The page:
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March 30th 1915 - Letter from Cyril Sladden to his mother, Eugénie Sladden

30th March 1915
Correspondence From
Cyril Sladden, Blackdown, Farnborough
Correspondence To
Eugénie Sladden, Seward House, Badsey
Relationship to Letter Addressee
Text of Letter

Officers’ Mess
9/Worcs Regt

March 30th 1915

My dear Mother

I seem to have left you a very long time without any news. I was glad to hear from you, giving the first news from George; I expect you will get fairly regular letters from him as the post by all accounts is most efficient.

I have been pretty busy for some time past, having charge of the machine gun detachment while the regular machine gun officer, Pearson, is having a special course at Hythe. I thought he would be back by now, but he wrote to tell me the course goes well into next week. It is rather a task trying to train enough men for four guns when we have only one gun available and that on alternate days only. Moreover my own knowledge of the subject is very slender and doesn’t leave the safe margin that one likes to have when instructing. There are three of us at the work, and I am responsible in virtue of a few days’ seniority. I think it is certain that we are to have two machine gun sections (each section two guns) per battalion instead of the one section that was the rule when the war started. But it is not quite certain that there will be an officer for each section, though there certainly ought to be, and probably will be. In case there are two we are uncertain who will be the second, myself, by virtue of seniority, or one of the others who has been appointed to the work since Christmas or thereabouts. He has lost touch with his company very much and has had no opportunity to learn the new work much before we get the gun.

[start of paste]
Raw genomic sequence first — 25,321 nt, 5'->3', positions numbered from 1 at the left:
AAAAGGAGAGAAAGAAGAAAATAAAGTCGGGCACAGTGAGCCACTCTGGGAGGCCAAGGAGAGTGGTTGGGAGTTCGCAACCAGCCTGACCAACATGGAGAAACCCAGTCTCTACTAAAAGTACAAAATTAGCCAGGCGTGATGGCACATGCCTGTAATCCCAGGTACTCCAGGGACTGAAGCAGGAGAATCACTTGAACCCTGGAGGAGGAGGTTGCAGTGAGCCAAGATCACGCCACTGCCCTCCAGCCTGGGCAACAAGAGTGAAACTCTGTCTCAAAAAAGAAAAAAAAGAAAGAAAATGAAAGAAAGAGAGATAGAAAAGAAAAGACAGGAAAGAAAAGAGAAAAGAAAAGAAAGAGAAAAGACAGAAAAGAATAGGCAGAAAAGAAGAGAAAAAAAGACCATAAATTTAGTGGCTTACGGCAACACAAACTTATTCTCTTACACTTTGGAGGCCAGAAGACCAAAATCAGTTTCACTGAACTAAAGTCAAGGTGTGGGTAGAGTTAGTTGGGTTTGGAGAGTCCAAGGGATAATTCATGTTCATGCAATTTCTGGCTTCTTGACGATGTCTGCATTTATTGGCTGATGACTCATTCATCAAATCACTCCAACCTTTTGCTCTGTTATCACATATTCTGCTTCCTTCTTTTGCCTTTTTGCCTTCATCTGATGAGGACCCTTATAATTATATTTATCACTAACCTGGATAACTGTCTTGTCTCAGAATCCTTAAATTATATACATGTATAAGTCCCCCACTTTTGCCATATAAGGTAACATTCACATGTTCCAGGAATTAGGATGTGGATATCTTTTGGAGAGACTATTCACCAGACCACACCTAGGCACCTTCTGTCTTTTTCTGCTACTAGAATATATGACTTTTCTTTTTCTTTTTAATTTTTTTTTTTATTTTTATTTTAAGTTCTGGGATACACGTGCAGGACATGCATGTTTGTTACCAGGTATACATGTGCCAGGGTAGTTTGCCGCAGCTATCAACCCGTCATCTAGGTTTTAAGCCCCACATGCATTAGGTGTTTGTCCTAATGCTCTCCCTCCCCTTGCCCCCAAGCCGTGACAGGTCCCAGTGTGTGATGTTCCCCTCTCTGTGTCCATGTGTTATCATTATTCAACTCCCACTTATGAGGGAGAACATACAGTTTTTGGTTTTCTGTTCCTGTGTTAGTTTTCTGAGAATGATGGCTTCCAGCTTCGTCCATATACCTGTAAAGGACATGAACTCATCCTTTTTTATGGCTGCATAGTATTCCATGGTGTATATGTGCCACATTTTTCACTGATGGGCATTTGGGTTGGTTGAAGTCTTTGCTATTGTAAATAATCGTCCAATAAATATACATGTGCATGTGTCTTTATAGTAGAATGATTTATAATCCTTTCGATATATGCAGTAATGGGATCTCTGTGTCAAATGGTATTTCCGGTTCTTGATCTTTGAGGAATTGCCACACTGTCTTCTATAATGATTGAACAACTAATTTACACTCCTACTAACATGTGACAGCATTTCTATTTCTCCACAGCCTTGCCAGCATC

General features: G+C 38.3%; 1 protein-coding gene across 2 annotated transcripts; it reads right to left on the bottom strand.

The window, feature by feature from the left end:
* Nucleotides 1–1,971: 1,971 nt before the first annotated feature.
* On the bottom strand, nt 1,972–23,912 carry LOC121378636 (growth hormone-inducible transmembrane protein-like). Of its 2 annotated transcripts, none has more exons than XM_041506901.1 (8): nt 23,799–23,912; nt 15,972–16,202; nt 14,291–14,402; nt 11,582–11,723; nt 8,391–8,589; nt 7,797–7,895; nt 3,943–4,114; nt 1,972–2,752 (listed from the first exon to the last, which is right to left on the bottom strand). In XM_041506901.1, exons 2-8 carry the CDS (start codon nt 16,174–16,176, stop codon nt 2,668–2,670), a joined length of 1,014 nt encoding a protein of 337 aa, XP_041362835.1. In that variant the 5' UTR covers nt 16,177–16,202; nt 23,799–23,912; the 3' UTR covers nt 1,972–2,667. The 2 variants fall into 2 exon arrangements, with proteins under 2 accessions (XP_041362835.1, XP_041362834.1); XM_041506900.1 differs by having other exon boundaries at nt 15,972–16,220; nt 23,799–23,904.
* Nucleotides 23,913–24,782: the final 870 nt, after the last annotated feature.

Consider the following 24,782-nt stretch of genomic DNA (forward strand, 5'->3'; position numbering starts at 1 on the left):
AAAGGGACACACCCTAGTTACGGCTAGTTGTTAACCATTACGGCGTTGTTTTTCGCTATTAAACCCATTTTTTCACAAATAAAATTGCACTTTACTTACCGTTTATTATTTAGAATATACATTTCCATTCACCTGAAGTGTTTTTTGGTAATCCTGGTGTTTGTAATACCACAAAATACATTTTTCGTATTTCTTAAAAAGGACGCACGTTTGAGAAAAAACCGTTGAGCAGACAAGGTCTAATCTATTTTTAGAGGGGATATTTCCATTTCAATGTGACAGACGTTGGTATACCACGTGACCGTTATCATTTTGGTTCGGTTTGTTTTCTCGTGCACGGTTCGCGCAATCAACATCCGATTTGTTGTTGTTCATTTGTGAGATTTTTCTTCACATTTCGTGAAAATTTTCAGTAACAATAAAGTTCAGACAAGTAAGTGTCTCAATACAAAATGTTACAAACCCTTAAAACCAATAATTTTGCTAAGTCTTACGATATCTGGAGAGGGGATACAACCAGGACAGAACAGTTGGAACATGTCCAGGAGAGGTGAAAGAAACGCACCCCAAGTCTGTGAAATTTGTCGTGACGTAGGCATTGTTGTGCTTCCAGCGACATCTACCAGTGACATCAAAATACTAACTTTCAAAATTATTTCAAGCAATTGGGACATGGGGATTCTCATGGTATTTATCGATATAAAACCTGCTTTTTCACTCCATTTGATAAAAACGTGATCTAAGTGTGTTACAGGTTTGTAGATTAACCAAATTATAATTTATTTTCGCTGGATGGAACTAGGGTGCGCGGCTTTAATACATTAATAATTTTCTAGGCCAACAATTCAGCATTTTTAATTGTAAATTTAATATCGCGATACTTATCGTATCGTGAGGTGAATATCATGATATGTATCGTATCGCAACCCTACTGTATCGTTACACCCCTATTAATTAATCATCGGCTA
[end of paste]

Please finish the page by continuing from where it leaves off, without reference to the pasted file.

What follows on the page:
We have been doing our firing separately during this course so as to have the day free for training. We fire between 7.0 and 8.30. It means getting up at 5.45, and parading at 6.25. We have breakfast on our return and then start work again about 10.0. I started firing absolutely rottenly early in the course, so spoilt my chances of doing well. We are firing the classification course of the regular army which divides us into “marksmen”, 1st, 2nd or 3rd class shots - the last named including all who for some reason fail to attain 2nd class standard. I ought to have been a marksman but as a matter of fact still require 4 points on the last practice tomorrow to make my score to 1st class standard. In normal times a fully trained soldier, if a marksman or 1st class gets 6d a day proficiency pay, and a 2nd class 3d a day. It is laid down that the weather conditions are to be chosen as possible during the firing, which of course is carried out in summer after a good long course of instructional and practice work. So our fellows who have to fire with no immediately preceding range practice to get their hands in, and as a rule in a biting north east wind, will thoroughly earn whatever they secure. In the early morning it is generally freezing merrily, but we secure some advantage in having less time to hang about and get cold than the companies do later on.

I hear that no leave at all will be granted us over Easter; I suppose they feel everybody would want it.

You will have seen some notice in the paper of our big affair on Saturday. As we were reserve brigade in our division we didn’t come into action, but we arose 4.30, the battalion marched off before 6.0. We marched over 11 miles, sat down for 3½ hours, feeling a bit chilly, went forward a little, and then returned home as operations came to an end, and were back somewhere about 6.0 pm. On Sunday we had to do shooting, so I had to be up pretty early again.

Mela keeps on with theatre work till the end of the week; she doesn’t know what she will be put on to next. I do hope it won’t be night duty, as she wants three months of lighter work now.

I hope your cold has about gone by now.

There is no need to describe my visit to Sydenham as Betty will have given you all details; needless to say I was very glad to be able to go. I think Kath said she will be there till some time after Easter.

Though I still hope to be able to come and see you again I can’t say in the least when it will be if it comes off all right.

Thank you for mending my socks, I hope I hadn’t let them get too bad. I shall be glad of a new pair or two.

I must get to bed now, so will say goodnight.

Your most affectionate son
Cyril E Sladden

Letter Images
Type of Correspondence
Envelope containing 2 sheets of notepaper
Location of Document
Worcestershire Archive and Archaeology Service
Record Office Reference